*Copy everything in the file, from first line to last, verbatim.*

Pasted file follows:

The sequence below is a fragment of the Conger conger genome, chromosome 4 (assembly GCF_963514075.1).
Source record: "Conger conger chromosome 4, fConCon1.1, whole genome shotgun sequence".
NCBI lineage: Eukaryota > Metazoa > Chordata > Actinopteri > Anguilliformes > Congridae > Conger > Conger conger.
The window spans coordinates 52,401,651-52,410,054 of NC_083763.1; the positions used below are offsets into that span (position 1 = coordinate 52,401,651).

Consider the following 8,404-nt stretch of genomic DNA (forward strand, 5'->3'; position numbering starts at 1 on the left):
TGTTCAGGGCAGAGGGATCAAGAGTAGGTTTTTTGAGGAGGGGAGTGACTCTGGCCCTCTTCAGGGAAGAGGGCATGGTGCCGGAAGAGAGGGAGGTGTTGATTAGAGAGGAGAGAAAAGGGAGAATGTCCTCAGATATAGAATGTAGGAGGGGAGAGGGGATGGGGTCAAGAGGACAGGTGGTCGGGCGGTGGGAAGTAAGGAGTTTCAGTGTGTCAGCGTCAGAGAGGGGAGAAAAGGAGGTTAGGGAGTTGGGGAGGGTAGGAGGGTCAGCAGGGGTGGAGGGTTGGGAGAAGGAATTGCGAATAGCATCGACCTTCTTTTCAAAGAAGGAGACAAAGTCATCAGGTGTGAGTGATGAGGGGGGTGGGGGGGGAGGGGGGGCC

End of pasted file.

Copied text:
The sequence below is a fragment of the Conger conger genome, chromosome 4 (assembly GCF_963514075.1).
Source record: "Conger conger chromosome 4, fConCon1.1, whole genome shotgun sequence".
NCBI lineage: Eukaryota > Metazoa > Chordata > Actinopteri > Anguilliformes > Congridae > Conger > Conger conger.
The window spans coordinates 52,401,651-52,410,054 of NC_083763.1; the positions used below are offsets into that span (position 1 = coordinate 52,401,651).

Consider the following 8,404-nt stretch of genomic DNA (forward strand, 5'->3'; position numbering starts at 1 on the left):
TGTTCAGGGCAGAGGGATCAAGAGTAGGTTTTTTGAGGAGGGGAGTGACTCTGGCCCTCTTCAGGGAAGAGGGCATGGTGCCGGAAGAGAGGGAGGTGTTGATTAGAGAGGAGAGAAAAGGGAGAATGTCCTCAGATATAGAATGTAGGAGGGGAGAGGGGATGGGGTCAAGAGGACAGGTGGTCGGGCGGTGGGAAGTAAGGAGTTTCAGTGTGTCAGCGTCAGAGAGGGGAGAAAAGGAGGTTAGGGAGTTGGGGAGGGTAGGAGGGTCAGCAGGGGTGGAGGGTTGGGAGAAGGAATTGCGAATAGCATCGACCTTCTTTTCAAAGAAGGAGACAAAGTCATCAGGTGTGAGTGATGAGGGGGGTGGGGGGGGAGGGGGGGCC